Gonzalez v. Wal-Mart Stores Texas, LLC

Filing 16

OPINION AND ORDER denying 9 Motion to Remand.(Signed by Judge Melinda Harmon) Parties notified.(rhawkins)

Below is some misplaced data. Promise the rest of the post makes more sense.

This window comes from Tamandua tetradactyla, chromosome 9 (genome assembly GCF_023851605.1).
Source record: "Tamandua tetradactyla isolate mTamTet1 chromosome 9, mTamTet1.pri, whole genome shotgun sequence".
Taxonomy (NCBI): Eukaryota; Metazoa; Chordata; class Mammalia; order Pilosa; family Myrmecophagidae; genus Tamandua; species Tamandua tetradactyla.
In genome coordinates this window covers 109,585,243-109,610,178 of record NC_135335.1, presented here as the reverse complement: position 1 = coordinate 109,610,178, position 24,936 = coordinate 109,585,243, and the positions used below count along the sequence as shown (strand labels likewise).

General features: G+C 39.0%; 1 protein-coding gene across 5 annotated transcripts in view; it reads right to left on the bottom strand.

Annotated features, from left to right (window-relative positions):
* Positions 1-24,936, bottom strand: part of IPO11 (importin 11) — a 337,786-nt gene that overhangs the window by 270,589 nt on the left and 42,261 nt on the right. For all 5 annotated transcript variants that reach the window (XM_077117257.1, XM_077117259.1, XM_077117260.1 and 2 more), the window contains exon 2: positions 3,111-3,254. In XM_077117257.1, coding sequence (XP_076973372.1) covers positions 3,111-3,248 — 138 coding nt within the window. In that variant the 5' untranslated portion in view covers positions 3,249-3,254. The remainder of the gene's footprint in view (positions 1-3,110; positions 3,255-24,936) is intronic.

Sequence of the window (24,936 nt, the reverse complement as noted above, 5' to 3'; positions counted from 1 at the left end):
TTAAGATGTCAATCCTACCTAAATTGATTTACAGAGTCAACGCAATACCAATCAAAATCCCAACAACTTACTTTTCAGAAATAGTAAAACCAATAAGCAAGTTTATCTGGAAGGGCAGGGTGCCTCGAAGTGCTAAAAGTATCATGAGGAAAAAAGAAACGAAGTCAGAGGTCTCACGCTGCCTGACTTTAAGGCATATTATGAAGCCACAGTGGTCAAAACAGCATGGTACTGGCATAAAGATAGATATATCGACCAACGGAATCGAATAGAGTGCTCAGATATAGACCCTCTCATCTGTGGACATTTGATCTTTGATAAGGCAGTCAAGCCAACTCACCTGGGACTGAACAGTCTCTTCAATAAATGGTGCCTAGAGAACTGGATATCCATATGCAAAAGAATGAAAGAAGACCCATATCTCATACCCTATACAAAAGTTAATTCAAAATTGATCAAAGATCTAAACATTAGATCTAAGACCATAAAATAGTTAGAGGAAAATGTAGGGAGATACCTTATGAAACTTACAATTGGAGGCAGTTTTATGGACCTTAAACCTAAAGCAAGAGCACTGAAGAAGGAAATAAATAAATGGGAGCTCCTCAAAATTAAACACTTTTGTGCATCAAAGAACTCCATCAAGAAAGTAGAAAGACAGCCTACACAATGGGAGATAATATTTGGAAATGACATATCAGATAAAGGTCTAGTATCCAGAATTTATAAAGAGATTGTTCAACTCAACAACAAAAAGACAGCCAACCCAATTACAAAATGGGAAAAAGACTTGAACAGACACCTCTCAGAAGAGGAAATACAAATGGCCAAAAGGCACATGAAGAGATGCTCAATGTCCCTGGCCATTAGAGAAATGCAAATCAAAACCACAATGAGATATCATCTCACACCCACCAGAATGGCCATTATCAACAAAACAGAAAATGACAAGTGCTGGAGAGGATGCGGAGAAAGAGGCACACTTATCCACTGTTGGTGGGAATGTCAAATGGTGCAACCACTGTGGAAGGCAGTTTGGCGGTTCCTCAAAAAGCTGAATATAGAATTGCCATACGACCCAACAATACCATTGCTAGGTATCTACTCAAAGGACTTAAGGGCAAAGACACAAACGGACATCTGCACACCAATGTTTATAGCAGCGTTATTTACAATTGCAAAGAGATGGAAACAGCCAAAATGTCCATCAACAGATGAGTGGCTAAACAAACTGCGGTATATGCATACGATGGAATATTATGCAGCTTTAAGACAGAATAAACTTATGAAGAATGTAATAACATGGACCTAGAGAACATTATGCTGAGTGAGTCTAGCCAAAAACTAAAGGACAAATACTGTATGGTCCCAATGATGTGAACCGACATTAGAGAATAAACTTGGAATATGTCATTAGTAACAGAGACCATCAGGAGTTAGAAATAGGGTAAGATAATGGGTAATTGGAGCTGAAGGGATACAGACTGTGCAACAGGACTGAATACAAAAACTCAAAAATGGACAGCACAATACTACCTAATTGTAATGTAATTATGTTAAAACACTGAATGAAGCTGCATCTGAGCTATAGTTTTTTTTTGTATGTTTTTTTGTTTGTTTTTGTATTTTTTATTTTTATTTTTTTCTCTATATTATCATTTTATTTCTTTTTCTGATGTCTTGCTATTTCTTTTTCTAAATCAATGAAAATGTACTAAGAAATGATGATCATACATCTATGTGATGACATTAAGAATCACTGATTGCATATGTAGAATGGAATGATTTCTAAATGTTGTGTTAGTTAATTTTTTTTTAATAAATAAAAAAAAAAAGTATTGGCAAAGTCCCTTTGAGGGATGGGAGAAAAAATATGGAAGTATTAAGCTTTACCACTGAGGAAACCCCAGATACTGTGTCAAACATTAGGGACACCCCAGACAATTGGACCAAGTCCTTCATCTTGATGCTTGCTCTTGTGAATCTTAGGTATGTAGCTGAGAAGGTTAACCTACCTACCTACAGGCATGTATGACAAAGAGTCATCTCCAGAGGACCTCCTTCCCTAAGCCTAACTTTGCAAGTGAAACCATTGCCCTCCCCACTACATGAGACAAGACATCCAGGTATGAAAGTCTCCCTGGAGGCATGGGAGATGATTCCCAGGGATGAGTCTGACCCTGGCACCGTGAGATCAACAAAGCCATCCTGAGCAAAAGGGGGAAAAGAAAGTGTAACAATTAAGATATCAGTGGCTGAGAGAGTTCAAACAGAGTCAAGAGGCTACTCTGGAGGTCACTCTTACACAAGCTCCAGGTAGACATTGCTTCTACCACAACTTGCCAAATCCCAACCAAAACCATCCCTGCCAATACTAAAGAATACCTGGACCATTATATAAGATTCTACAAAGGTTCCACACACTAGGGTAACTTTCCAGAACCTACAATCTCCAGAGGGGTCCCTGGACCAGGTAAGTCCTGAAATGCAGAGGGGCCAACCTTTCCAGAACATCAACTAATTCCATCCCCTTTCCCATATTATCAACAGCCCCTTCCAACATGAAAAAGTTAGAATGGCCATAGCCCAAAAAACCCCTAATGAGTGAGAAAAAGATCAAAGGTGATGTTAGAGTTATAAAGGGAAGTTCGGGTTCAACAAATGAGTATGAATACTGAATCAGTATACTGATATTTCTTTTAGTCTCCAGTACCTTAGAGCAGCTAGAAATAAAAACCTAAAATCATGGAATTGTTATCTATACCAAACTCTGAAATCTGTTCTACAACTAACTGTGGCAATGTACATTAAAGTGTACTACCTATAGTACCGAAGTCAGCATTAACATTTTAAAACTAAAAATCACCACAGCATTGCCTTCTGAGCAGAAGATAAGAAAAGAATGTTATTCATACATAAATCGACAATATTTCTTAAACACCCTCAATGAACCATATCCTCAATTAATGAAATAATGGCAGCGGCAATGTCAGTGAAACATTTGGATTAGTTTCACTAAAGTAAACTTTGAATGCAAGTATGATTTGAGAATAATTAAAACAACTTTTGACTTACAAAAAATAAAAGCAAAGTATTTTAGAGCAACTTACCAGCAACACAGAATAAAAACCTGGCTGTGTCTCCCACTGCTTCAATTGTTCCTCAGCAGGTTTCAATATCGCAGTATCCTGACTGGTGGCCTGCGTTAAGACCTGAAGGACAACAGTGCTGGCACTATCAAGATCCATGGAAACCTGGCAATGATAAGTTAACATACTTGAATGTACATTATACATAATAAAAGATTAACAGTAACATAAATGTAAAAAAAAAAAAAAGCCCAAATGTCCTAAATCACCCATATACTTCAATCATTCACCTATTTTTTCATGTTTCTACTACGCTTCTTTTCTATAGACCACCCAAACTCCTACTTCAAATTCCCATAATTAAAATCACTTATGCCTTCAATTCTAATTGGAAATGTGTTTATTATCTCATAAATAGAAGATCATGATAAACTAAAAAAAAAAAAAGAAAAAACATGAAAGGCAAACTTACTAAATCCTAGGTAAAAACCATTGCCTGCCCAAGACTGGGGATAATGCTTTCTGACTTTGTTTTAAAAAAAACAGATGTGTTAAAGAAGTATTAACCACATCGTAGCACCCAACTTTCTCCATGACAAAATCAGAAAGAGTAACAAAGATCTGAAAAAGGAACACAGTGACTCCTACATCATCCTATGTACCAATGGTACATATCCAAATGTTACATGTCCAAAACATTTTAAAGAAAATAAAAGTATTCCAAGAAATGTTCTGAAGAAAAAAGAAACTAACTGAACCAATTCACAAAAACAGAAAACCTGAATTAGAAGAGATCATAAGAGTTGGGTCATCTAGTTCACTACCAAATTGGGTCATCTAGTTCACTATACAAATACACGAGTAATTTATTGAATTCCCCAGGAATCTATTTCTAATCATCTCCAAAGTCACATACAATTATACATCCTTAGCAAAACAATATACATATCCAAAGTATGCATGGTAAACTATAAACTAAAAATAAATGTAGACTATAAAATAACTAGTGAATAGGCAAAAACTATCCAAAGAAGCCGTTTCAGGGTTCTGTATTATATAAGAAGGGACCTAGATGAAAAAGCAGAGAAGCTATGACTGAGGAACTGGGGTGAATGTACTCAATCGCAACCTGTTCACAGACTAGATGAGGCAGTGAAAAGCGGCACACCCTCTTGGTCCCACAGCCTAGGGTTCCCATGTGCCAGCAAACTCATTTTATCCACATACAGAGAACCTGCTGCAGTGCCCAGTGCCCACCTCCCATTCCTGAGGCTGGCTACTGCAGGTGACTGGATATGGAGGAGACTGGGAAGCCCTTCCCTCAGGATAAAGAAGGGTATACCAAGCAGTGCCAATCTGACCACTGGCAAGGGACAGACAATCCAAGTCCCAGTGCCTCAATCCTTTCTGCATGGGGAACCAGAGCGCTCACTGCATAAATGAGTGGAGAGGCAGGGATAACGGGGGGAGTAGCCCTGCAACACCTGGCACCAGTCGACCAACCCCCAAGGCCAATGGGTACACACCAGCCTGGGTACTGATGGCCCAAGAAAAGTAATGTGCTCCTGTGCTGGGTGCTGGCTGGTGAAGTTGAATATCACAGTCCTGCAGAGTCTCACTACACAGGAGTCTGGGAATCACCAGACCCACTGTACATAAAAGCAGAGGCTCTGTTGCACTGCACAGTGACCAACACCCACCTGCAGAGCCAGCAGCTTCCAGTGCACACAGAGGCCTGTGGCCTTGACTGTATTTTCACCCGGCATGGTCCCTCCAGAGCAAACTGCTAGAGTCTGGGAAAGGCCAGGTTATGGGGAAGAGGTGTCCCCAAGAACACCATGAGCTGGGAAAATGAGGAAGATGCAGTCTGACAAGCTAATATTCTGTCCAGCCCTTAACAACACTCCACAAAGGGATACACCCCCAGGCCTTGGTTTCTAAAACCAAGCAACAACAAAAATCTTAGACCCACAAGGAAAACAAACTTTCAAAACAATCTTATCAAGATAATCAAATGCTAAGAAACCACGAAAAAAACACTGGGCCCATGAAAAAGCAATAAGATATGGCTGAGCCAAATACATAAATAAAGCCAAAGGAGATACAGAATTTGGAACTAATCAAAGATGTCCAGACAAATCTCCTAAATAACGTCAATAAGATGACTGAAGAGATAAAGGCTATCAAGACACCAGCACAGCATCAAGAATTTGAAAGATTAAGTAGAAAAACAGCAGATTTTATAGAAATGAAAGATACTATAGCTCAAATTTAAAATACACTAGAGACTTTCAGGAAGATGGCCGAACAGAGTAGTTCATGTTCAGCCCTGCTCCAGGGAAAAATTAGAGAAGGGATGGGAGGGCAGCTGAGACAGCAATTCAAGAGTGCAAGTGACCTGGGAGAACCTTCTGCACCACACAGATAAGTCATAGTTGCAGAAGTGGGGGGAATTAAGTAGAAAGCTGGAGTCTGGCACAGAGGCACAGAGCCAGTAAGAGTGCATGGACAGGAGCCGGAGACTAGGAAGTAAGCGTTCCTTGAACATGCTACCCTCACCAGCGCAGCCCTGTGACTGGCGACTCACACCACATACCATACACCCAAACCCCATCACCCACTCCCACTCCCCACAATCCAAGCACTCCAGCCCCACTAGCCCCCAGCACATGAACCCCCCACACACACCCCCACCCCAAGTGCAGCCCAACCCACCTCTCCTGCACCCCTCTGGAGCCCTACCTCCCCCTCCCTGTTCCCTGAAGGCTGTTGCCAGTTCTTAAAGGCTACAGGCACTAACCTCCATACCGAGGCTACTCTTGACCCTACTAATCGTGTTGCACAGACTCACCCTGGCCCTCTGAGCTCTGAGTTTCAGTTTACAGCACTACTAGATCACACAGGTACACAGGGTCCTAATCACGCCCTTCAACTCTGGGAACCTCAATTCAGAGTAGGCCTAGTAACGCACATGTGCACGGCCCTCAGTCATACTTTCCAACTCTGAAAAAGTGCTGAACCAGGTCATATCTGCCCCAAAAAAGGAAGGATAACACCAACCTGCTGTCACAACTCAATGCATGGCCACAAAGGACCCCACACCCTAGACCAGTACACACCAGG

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IN THE UNITED STATES DISTRICT COURT FOR THE SOUTHERN DISTRICT OF TEXAS HOUSTON DIVISION CORNELIO GONZALEZ, § § § § § § § § § Plaintiff, VS. WAL-MART STORES, TEXAS, LLC, Defendant. Civ. A. H-14-2880 OPINION AND ORDER Pending before the Court in the above referenced cause, removed from state court on October 9, 2014 on diversity jurisdiction and alleging personal injury caused by a premises defect which Defendant Wal-Mart Stores, Texas LLC negligently failed to inspect and of which it failed to warn invitees, is Plaintiff Cornelio Gonzalez’s (“Gonzalez’s”) motion to remand (instrument #9). Substantive Law The right to remove depends upon the pleading at the time of the petition for removal. plaintiffs’ Pullman Co. v. Jenkins, 305 U.S. 534, 537-38 (1939); Cavallini v. State Farm Mutual Auto Ins., 44 F.3d 256, 264 (5th Cir. 1995); Ford v. Property & Cas. Ins. Co. of Hartford, No. Civ. A. H-09-1731, 2009 WL 4825222, *2 (S.D. Tex. Dec. 9, 2009). Under 28 U.S.C. § 1441(a)1 any state court action over 1 Title 28 U.S.C. § 1441(a) states, “Except as otherwise expressly provided by Act of Congress, any civil action brought in a State court of which the district courts of the United States have original jurisdiction, may be removed by the defendant or the defendants, to the district court of the United States for the district and division embracing the place where such action is pending.” -1- which federal courts would have original jurisdiction may be removed from state to federal court. Gasch v. Hartford Accident & Indemnity Co., 491 F.3d 278, 282 (5th Cir. 2007; Guttierrez v. Flores, 543 F.3d 248, 251 (5th Cir. 2008)(“A district court has removal jurisdiction in any case where it has original jurisdiction.”). The removing party bears the burden of showing that subject matter jurisdiction exists and that removal was proper. Manguno v. Prudential Prop. & Cas. Ins. Co., 276 F.3d 720, 723 (5th Cir. 2002). Any doubts are construed against removal because the removal statute is strictly construed in favor of remand. Id. The district court must resolve all contested fact issues and ambiguities of state law in favor of the plaintiff and remand. Gasch, 491 F.3d at 281. The Fifth Circuit explains, since “‘the effect of removal is to deprive the state court of an action properly before concerns.’ it, removal raises significant federalism The removal statute is therefore to be strictly construed, and any doubt about the propriety of removal must be resolved in favor of remand.” Id. at 281-82, quoting Carpenter v. Wichita Falls Indep. Sch. Dist., 44 F.3d 362, 365-66 (5th Cir. 1995). Furthermore, “[i]f at any time before final judgment it appears that the district court lacks jurisdiction, the case shall be remanded.” 18 U.S.C. § 1447(c). Under 28 U.S.C. §1332, a defendant may remove a case if there is (1) complete diversity of citizenship and (2) the amount in controversy is greater than $75,000, exclusive of interests and costs. Under 28 U.S.C. § 1441(b), -2- when original federal jurisdiction is based on diversity, as is claimed by Defendants here, a defendant may remove a state court civil action only “if none of the parties in interest properly joined and served as defendants is a citizen of the State in which such action is brought.” In addition to satisfying jurisdictional requirements, a removing defendant must also satisfy procedural requirements. Under 28 U.S.C. § 1446(b), failure to file for removal within 30 days of being served with a copy of the pleading or summons is a procedural defect warranting remand. F.2d 1518, 1522 (5th Cir. 1991).2 In re Shell Oil Co., 932 If at first the case is not removable, “a notice of removal may be filed within 30 days after receipt by the defendant, through service or otherwise, of an amended pleading, motion, order or other paper from which it may first be ascertained that the case is one which is or has become removable.” 28 U.S.C. § 1446(b)(3).3 2 The “other paper” under § Section 1446(b)(1) states in full, The notice of removal of a civil action or proceeding shall be filed within 30 days after the receipt by the defendant, through service or otherwise, of a copy of the initial pleading setting forth the claim for relief upon which such action or proceeding is based, or within 30 days after the service of summons upon the defendant if such initial pleading has then been filed in court and is not required to be served on the defendant, whichever period is shorter. 3 Section 1446(b)(3) provides, Except as provided in subsection (c), if the case stated by the initial pleading is not removable, a notice of removal may be filed within 30 days after receipt by the -3- 1446(b)(3) may be discovery responses, pleadings, deposition transcripts, and attorney communications. Still v. Georgia- Pacific Corp., 965 F. Supp. 878, 881 (S.D. Miss. 1997)(and cases cited therein). Furthermore “the information supporting removal in a copy of an amended pleading, motion, order or other paper must be ‘unequivocally clear and certain’ to start the time limit running for a notice of removal under the second paragraph of section 1446(b).” Bosky v. Kroger Texas, LP, 288 F.3d 208, 211 (5th Cir. 2002). In addition, “all defendants who have been properly joined and served must join in or consent to the removal of the action.” 28 U.S.C. § 1446(b)(2)(A). The absence of such joint consent is a procedural, not a jurisdictional, defect. Johnson v. Helmerich & Payne, Inc., 892 F.3d 422, 23 (5th Cir. 2009). The removal is procedurally defective if such consent is not timely obtained. Doe v. Kerwood, 969 F.2d 165, 167-69 (5th Cir. 1992). Moreover there must be “some timely written indication” of each served defendant’s consent. Getty Oil Corp., a Div. of Texaco, Inc. v. Ins. Co. of N. America, 841 F.2d 1255, 1262 (5th Cir. 1998). An exception to this rule of joint consent is that nominal or formal parties need not join in the removal petition. In re Beazley, No. 09-20005,2009 WL 7361370, at *4 (5th Cir. May 4, 2009)(“To establish the non-removing parties are nominal parties, defendant, through service or otherwise, of a copy of an amended pleading, motion, order or other paper from which it may first be ascertained that the case is one which is or has become removable. -4- the removing party must show . . . that there is no possibility that the plaintiff would be able to establish a cause of action against the non-removing defendants in state court. In determining whether a party is nominal, a court asks ‘whether in the absence of the [party], the Court can enter a final judgment consistent with equity and good conscience, which would not be in any way unfair or inequitable.’ if its role is restricted Additionally, a party is nominal to that of a ‘depository or stakeholder,’ e.g., one ‘who has possession of the funds which are the subject of litigation [and] . . . must often be joined purely as a means of facilitating collection. The test is not dependent on how the plaintiff labels its complaint, but rather on the practical effect of a judgment on a given defendant.”), citing Farias v. Bexar County Bd. of Trustees for Mental Health Mental Retardation Services, 925 F.2d 866, 871 (5th Cir. 1991)(“To establish that non-removing parties are nominal parties, ‘the removing party must show . . . that there is no possibility that the plaintiff would be able to establish a cause of action against non-removing defendants in state court.”); Louisiana v. Union Oil Co. of Calif., 458 F.3d 364, 366-67 (5th Cir. 2006). Gonzales’s Motion to Remand (#9) Gonzales moves for remand first on the grounds that WalMart Stores Texas, LLC filed a notice of removal more than thirty days after it was served with the Original Petition, and he attaches as Exhibit A the return of service and as Exhibit B verification of receipt of suit. Gonzales represents that he indicated on the Civil Case Information Sheet, filed on the same -5- date as he filed suit in State court, on July 10, 2014, stating that he suffered damages of more than $200,000, that the Civil Case Information Sheet is a public record that could easily have been examined on the district clerk’s website on or about July 15, 2014 by Wal-Mart Stores Texas, LLC or its attorney after being served with suit, and that Defendant had to file its notice of removal within thirty days of July 15, 2014. Furthermore Plaintiff’s Amended Original Petition (#1-3 at p.1) asserts its claims are against “Wal-Mart Stores Texas, LLC, “Wal-Mart Stores, East, L.P., and Wal-Mart Stores, Inc. (collectively referred to as ‘Wal Mart’) Defendants.”” Gonzalez now objects to the removal on the grounds that there is no indication that co-Defendant Wal-Mart Stores East, L.P. ever joined or consented to the removal. Wal-Mart’s Response (#10) Noting that Gonzalez’s Original Petition, the one served on Defendants on July 15, 2014, did not specify the amount in controversy, Wal-Mart points out that in the Special Exceptions it filed requesting that Gonzalez plead the amount of damages, Gonzalez filed a First Amended Petition on September 29, 2014 stating that he was seeking damages of “over $200,000, but not more than $1,000,000.00". #1-3 at p. 4. Wal-Mart then timely removed the suit on October 9, 2014. Wal-Mart construes Gonzalez’s argument about the civil information sheet as constituting the “other paper” referenced in 28 U.S.C. § 1446(b)(3)(see footnote 3 of this Opinion and Order). Gonzalez, in essence, argues that Wal-Mart’s removal was untimely -6- because it should have exercised due diligence by seeking out the district clerk’s website and learning from it the amount of damages Gonzalez was seeking when he first filed the suit. In Chapman v. Powermatic, Inc., 969 F.2d 1603 (5th Cir. 1992), cert. denied, 507 U.S. 967 (1993), the plaintiff failed to state the amount of damages sought in his petition, but later specified that sum in an answer to an interrogatory, and the defendant removed within thirty days of receiving that answer to the interrogatory. The plaintiff moved to remand, arguing the removal was untimely because the defendant should have exercised due diligence to determine the amount in controversy at the time the plaintiff filed suit. The Fifth Circuit disagreed and held that the thirty-day removal period is only triggered when the initial petition “affirmatively reveals on its face that the plaintiff is jurisdictional seeking damages in excess amount of the federal court.” of the Id. minimum at 163, reaffirmed, Mumfrey v. CVS Pharmacy, Inc. 719 F.3d 392, 399-400 (5th Cir. 2013). The panel explained, “We adopt this rule because we conclude that it promotes certainty and judicial efficiency by not requiring courts to inquire into what a particular defendant may or may not subjectively know.” Id. at 163. Furthermore, argues Wal-Mart, in Morse v. Am. Sec. Ins. Co., Civ. A. No. H-10-4604, 2011 WL 332544 (S.D. Tex. Jan. 28, 2011), Judge Rosenthal addressed a situation on point with that in the instant action, in which Rene Morse, a property owner, sued her insurer for damages caused by a hurricane to her home, but failed to state the amount of damages in her petition, filed on -7- August 16, 2010. Only on November 10, 2010 did Morse provide the insurance company with a letter stating that she sought $225,000 in damages. The insurer filed a notice of removal based on diversity jurisdiction on November 18, 2010, and Morse moved for remand, arguing that the insurance company had notice of the amount in controversy from the civil cover sheet when the suit was filed in state court. Relying on the Chapman rule, Judge Rosenthal wrote, Courts addressing a similar argument have held that a statement about damages amount in a civil cover sheet is not sufficient to establish the jurisdictional minimum amount in controversy. See, e.g., Humphreys v. Am. Family Mut. Ins. Co. , Civ. A. No. 08-CV01299, 2008 WL 2787344, at *2 (D. Colo. July 15, 2008); Magdaleno v. L.B. Foster Co., Civ. A. No. 06-CV-1882, 2008 WL 496314, at *5-*6 (D. Colo. Feb. 19, 2008). As these opinions recognize, “the election [of the Civil Cover Sheet] is simply too imprecise to make the requisite demonstration of the amount in controversy for purposes of diversity jurisdiction. From this representation, the Court cannot determine what law is applicable or whether the plaintiff seeks an amount which can be recovered under applicable law.” Magdaleno, 2008 WL 496314, at *6. The civil cover sheet is not a pleading and does not contain the certifications required by Rule 11 of the Federal Rules of Civil Procedure. See id. at *5 (noting further that “[r]eference to [the Civil Cover Sheet] in the removal does not cure the problem because the attorney signing the notice of removal necessarily is not the attorney who made the election in the Civil Cover sheet.”). Considering the representation of the civil cover sheet in combination with the allegations in the petition did not provide sufficient notice to the defendant that the minimum amount in controversy was satisfied. Morse, 2011 WL 332544, at *2; in accord, Good v. Kroger Texas, L.P., No. 4:13-CV-464-A, 2013 WL 3989097, at *2 (N.D. Tex. Aug. 5, -8- 2013)(McBryde, J.). Finding that the notice of removal was timely filed, Judge Rosenthal denied the motion to remand. Id. at *3. This Court notes that in Baker v. Sears Holdings Corp., 557 F. Supp. 2d 1208, 1214 (D. Colo. 2007), the federal district court wrote, The Court concludes that reliance solely on the Civil Cover Sheet as a demonstration of the amount in controversy is not permissible for several reasons. First, the law in the Tenth Circuit is clear. To determine the amount in controversy, this Court may look at the initial pleading (the complaint) or the notice of the removal. A complaint is signed and certified by counsel pursuant to C.R.C.P. 11 and a notice of removal is signed and certified by counsel pursuant to Fed. R. Civ. P. 11. Although there are differences between the two rules, they share common ground in that both require counsel to conduct a reasonable inquiry before filing the document, and to certify to the best of his or her knowledge, information, and belief, that the facts and claims alleged can be supported. Because the Civil Cover Sheet does not contain such certification, it does not constitute reliable evidence of the amount in controversy. Reference to it in the notice or removal does not cure the problem because the attorney signing the notice of removal necessarily is not the attorney who made the election in the Civil Cover Sheet. As for Gonzalez’s second ground in support of his motion to remand, that Wal-Mart Stores East, L.P. did not consent to the removal, Wal-Mart points out that even as early as in its Original Answer in state court (#1-4, Ex. C, first ¶) as the threshold matter Wal-Mart stated that Gonzales incorrectly named Wal-Mart East, L.P. and Wal-Mart Stores, Inc. as Defendants, when the correct Defendant is Wal-Mart Stores, Texas, L.L.C. -9- This Court notes that Wal-Mart’s Original Answer was subject to Texas Rule of Civil Procedure 13(b), which is similar to Federal Rule of Civil Procedure 11: “By presenting to the court a pleading, written motion, or other paper–-whether by signing, filing, submitting or later advocating it–-an attorney or unrepresented party certifies that to the best of the person’s knowledge, information, and belief, formed after an inquiry reasonable under the circumstances: (1) it is not presented for any improper purpose. . . . [and] (3) the factual contentions have evidentiary support . . . .. Removal was Moreover, Wal-Mart’s Notice of subject to Federal Rule of Civil Procedure 11 certification. In its Notice of Removal (#1, ¶ 9), Wal-Mart Stores Texas, L.L.C. explains its previous and current (unchanged) citizenship and thereby the relationship of the other entities: Defendant, Wal-Mart Stores Texas, L.L.C. is, and at the time of filing of this action was, a limited liability company existing under the laws of the State of Delaware with its principal place of business in the State of Arkansas. The sole member of Wal-Mart Stores Texas, L.L.C. is Wal-Mart Stores East, L.P., a Delaware limited partnership with its principal place of business in the State of Arkansas. Wal-Mart Stores East, L.P., is comprised of general partner, WSE Management, L.L.C., and limited partner, WSE Investment, L.L.C., both of which are Delaware limited liability companies with their principal places of business in the State of Arkansas. The sole member of WSE Management, L.L.C. and WSE Investment, L.L.C. is Wal-Mart East, Inc., an Arkansas corporation with its principal place of business in the state of Arkansas. -10- two In its response (#10) to Gonzalez’s motion to remand, also subject to Rule 11, counsel for Wal-Mart Stores Texas, L.L.C. further explains that he represents all Wal-Mart entities. Given Plaintiff’s assertion that Wal-Mart Stores East, L.P. is a proper defendant in this action, counsel represents that Wal-Mart Stores East, L.P. consents to federal jurisdiction, but explains that there was no consent from that entity filed because it is a nominal defendant and not a proper party to this premises liability action and thus not required to join in the petition for removal. Tri-Cities Newspapers, Inc. v. Tri-Cities Printing Pressman & Assistants’ Local 349, Intern. Printing Pressmen and Assistants’ Union of North America , 427 F.2d 325, 327 (5 th Cir. 1970). Thus for the reasons stated by Wal-Mart Stores Texas, L.L.C. in its response and this Court in this Opinion and Order, the Court ORDERS that Gonzalez’s motion to remand is DENIED. SIGNED at Houston, Texas, this 9th day of June , 2015. ___________________________ MELINDA HARMON UNITED STATES DISTRICT JUDGE -11-